In a matter of seconds, we know what of the capital of Turkmenistan is, how many people live in Nigeria, and what the most famous tourist sights in Seattle are.
Atlases work differently.
Sure, you can look at the glossary, but there is a much more joyful way of using an old-timey travel encyclopedia.
Open a random page and read whatever information the atlas throws at you. You’ll certainly end up discovering new places.
This morning, I shuffled through my old National Geographic Atlas and ended up in Lebanon. I had never heard of Baalbek. The atlas told me that it’s one of the largest Roman complexes in the world. A new bucket list item.
You can also combine old world maps with modern technology. Start on one edge and move your finger across the map.
Your finger stopped on Burundi? Go on Wikipedia and learn something about Burundi.
This activity will kill two birds with one stone: you’ll enjoy the spontaneity of exploring classic world maps while also learning about previously unknown places with the help of modern devices.
5. Consume travel-related media
“Books are the plane, and the train, and the road. They are the destination, and the journey.”― Anna Quindlen
Forced breaks from the road are the best time to devour new books, watch travel videos, and embark on a tour of Hollywood’s best adventure movies.
Films like Indiana Jones, The Motorcycle Diaries, or The Beach stimulate our curiosity for faraway lands — inspiring future trips.
Aside from Hollywood flicks, now is also a good time to binge the videos of your favorite travel Youtubers.
Many of them are stranded just like you — unable to produce fresh content and by extension, unable to make money. As such, they greatly rely on our support of their older videos.
6. Learn new skills for future travels
If you want to use your indoor time productively, learn new skills for future trips.
Are there endeavors you’ve been putting off for the last couple of years? Now is the time to take these Spanish classes seriously.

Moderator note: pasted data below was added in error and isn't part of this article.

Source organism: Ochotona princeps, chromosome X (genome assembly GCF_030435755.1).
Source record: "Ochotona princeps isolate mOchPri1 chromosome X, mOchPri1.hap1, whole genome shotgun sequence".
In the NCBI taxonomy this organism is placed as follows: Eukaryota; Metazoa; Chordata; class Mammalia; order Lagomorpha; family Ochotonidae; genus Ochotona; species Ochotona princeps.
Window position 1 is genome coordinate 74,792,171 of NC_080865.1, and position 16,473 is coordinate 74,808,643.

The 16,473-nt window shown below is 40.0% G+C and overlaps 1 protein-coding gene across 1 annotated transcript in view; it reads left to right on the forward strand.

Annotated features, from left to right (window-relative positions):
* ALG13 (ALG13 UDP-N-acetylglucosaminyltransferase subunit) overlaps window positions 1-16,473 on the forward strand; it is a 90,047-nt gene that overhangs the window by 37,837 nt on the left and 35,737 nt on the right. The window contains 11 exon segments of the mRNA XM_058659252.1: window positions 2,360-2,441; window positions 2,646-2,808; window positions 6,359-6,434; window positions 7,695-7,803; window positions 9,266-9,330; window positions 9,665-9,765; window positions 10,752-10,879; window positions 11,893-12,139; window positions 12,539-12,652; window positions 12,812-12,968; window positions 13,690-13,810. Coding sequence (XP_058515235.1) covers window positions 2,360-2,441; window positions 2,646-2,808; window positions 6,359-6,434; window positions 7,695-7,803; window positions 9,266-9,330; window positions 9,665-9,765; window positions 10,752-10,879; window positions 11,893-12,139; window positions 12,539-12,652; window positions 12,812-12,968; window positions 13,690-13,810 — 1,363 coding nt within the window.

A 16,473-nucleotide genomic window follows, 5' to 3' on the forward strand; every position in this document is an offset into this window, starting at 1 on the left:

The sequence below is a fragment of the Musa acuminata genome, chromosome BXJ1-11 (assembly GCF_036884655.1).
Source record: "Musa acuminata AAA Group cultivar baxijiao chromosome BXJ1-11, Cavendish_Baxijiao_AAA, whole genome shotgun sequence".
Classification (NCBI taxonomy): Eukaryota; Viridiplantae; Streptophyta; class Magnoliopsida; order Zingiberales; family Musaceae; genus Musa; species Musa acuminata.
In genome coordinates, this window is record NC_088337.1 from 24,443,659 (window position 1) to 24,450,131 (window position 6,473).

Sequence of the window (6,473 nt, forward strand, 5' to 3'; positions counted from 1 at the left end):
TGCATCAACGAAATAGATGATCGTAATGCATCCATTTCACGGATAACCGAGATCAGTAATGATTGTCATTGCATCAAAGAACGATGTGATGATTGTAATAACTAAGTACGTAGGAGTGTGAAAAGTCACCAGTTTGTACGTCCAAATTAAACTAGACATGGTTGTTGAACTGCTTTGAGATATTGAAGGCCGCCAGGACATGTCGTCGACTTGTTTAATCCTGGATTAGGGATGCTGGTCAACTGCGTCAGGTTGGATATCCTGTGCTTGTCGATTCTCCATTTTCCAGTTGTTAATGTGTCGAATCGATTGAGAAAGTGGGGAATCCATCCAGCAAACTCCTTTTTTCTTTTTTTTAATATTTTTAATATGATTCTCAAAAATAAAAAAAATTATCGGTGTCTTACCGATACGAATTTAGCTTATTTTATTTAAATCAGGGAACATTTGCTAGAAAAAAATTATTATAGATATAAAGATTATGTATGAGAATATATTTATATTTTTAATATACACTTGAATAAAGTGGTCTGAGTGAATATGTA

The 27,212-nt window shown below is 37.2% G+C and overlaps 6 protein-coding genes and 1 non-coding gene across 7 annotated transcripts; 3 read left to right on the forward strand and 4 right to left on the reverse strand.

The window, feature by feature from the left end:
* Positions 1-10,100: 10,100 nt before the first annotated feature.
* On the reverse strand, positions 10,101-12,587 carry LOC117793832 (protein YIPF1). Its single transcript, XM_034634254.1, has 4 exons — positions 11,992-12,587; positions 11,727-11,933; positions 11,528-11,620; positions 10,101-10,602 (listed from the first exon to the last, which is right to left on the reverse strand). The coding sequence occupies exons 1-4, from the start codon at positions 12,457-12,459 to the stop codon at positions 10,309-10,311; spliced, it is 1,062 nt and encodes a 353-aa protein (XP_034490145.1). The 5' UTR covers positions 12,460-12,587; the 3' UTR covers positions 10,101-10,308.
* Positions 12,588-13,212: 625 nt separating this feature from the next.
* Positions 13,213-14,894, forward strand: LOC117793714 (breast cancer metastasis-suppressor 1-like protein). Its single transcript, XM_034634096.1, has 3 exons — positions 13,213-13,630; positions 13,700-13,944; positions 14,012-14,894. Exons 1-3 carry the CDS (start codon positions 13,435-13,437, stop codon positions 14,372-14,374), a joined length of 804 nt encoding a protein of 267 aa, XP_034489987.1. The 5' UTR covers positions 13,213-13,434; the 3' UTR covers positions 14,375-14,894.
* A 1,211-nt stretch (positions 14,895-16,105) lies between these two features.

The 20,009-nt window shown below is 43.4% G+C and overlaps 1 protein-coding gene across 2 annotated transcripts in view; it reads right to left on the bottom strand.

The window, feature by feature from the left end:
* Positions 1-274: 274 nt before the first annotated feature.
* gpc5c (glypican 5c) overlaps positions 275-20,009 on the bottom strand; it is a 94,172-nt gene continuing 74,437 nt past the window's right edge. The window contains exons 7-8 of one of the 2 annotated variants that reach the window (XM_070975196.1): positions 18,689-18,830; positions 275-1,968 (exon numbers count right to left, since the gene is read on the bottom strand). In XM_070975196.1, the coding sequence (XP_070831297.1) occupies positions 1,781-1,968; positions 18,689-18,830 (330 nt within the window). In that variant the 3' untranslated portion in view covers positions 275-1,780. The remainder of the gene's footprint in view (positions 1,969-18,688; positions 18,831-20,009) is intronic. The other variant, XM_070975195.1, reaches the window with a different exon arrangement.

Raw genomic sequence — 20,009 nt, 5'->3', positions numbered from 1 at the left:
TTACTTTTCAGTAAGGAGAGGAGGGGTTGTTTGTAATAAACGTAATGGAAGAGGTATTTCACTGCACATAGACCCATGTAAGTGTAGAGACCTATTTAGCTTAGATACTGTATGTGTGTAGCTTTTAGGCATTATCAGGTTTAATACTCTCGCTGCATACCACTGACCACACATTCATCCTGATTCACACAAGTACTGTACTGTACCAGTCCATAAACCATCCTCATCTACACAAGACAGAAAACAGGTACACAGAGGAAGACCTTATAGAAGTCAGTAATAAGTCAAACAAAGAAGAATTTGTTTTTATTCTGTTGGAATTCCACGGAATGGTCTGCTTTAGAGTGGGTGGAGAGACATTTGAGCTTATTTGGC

Always wanted to impress the hostel crowd with your cooking skills? Now is the time to hone your recipes.
7. Connect with like-minded stranded travelers
All of us are in the same boat. Nobody is traveling and everyone is equally impatient to get back on the road.
Wondering how everyone else is coping?
Take the first step and contact people you met on your last backpacking trip. Check how they are handling isolation.
Talk about the memories you had on your travels. Send them funny pictures from that beach bar in Thailand. Remind them of that bumpy Tuktuk ride you shared.
In simple terms, find ways to tame your wanderlust together instead of suffering alone.
8. Embrace the positive aspects of not traveling
As much as we love traveling, we have to admit that being locked down also has its perks.
The main positive side effect is the money we save. We spend less on flights, hotels, taxis, tourist activities, and overpriced airport coffee.
When my country enacted a stay-at-home order on March 16, I set up a new travel fund and nourished it ever since.
The money will finance future trips but it also serves as a mental impetus to remain upbeat in the current predicament.
Aside from monetary gains, think about the time you spend with your family as a result of not traveling.
You may be unable to visit your grandparents right now, but you certainly have enough time to call them frequently. That availability would shrink if you were on the other side of the world.
The same goes for friends and colleagues.